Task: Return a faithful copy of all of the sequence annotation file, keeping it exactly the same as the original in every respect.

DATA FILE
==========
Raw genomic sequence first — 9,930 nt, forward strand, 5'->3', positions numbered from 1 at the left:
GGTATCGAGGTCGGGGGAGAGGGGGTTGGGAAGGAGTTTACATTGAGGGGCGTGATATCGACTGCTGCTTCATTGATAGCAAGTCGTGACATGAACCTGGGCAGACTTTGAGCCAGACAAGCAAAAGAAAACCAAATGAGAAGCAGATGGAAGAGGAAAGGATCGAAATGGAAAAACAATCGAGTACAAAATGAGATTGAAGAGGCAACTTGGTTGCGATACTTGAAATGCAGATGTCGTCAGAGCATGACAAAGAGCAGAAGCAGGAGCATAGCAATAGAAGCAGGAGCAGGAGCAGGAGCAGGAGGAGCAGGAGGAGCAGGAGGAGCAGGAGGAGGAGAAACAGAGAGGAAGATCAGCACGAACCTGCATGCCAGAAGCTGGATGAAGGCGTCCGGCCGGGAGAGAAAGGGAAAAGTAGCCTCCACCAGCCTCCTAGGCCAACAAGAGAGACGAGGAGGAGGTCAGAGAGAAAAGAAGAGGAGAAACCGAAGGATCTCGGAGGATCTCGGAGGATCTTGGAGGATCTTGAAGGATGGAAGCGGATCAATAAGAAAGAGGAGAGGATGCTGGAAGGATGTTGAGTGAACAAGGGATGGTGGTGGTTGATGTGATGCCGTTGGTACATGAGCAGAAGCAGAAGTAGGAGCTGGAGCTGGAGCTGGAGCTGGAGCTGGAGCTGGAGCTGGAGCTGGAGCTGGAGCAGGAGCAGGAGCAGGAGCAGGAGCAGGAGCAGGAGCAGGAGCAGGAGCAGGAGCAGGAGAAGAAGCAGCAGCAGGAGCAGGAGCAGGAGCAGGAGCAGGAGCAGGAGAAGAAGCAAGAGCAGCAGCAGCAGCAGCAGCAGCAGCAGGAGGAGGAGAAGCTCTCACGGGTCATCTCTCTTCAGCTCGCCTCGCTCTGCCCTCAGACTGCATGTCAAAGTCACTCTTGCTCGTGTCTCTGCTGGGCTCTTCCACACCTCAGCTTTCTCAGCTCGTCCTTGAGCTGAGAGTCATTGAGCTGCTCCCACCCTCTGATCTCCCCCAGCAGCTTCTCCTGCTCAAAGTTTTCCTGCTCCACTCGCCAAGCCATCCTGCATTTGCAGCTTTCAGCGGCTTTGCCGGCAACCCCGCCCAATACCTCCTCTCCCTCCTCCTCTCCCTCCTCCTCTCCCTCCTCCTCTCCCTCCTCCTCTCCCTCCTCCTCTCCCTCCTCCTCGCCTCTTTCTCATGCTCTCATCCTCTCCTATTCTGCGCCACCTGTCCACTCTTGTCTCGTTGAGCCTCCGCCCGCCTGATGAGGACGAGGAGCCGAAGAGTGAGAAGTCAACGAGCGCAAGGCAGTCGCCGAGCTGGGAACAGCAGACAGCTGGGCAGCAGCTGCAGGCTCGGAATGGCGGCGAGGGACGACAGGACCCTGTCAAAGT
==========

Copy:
Raw genomic sequence first — 9,930 nt, forward strand, 5'->3', positions numbered from 1 at the left:
GGTATCGAGGTCGGGGGAGAGGGGGTTGGGAAGGAGTTTACATTGAGGGGCGTGATATCGACTGCTGCTTCATTGATAGCAAGTCGTGACATGAACCTGGGCAGACTTTGAGCCAGACAAGCAAAAGAAAACCAAATGAGAAGCAGATGGAAGAGGAAAGGATCGAAATGGAAAAACAATCGAGTACAAAATGAGATTGAAGAGGCAACTTGGTTGCGATACTTGAAATGCAGATGTCGTCAGAGCATGACAAAGAGCAGAAGCAGGAGCATAGCAATAGAAGCAGGAGCAGGAGCAGGAGCAGGAGGAGCAGGAGGAGCAGGAGGAGCAGGAGGAGGAGAAACAGAGAGGAAGATCAGCACGAACCTGCATGCCAGAAGCTGGATGAAGGCGTCCGGCCGGGAGAGAAAGGGAAAAGTAGCCTCCACCAGCCTCCTAGGCCAACAAGAGAGACGAGGAGGAGGTCAGAGAGAAAAGAAGAGGAGAAACCGAAGGATCTCGGAGGATCTCGGAGGATCTTGGAGGATCTTGAAGGATGGAAGCGGATCAATAAGAAAGAGGAGAGGATGCTGGAAGGATGTTGAGTGAACAAGGGATGGTGGTGGTTGATGTGATGCCGTTGGTACATGAGCAGAAGCAGAAGTAGGAGCTGGAGCTGGAGCTGGAGCTGGAGCTGGAGCTGGAGCTGGAGCTGGAGCTGGAGCAGGAGCAGGAGCAGGAGCAGGAGCAGGAGCAGGAGCAGGAGCAGGAGCAGGAGCAGGAGAAGAAGCAGCAGCAGGAGCAGGAGCAGGAGCAGGAGCAGGAGCAGGAGAAGAAGCAAGAGCAGCAGCAGCAGCAGCAGCAGCAGCAGGAGGAGGAGAAGCTCTCACGGGTCATCTCTCTTCAGCTCGCCTCGCTCTGCCCTCAGACTGCATGTCAAAGTCACTCTTGCTCGTGTCTCTGCTGGGCTCTTCCACACCTCAGCTTTCTCAGCTCGTCCTTGAGCTGAGAGTCATTGAGCTGCTCCCACCCTCTGATCTCCCCCAGCAGCTTCTCCTGCTCAAAGTTTTCCTGCTCCACTCGCCAAGCCATCCTGCATTTGCAGCTTTCAGCGGCTTTGCCGGCAACCCCGCCCAATACCTCCTCTCCCTCCTCCTCTCCCTCCTCCTCTCCCTCCTCCTCTCCCTCCTCCTCTCCCTCCTCCTCTCCCTCCTCCTCGCCTCTTTCTCATGCTCTCATCCTCTCCTATTCTGCGCCACCTGTCCACTCTTGTCTCGTTGAGCCTCCGCCCGCCTGATGAGGACGAGGAGCCGAAGAGTGAGAAGTCAACGAGCGCAAGGCAGTCGCCGAGCTGGGAACAGCAGACAGCTGGGCAGCAGCTGCAGGCTCGGAATGGCGGCGAGGGACGACAGGACCCTGTCAAAGT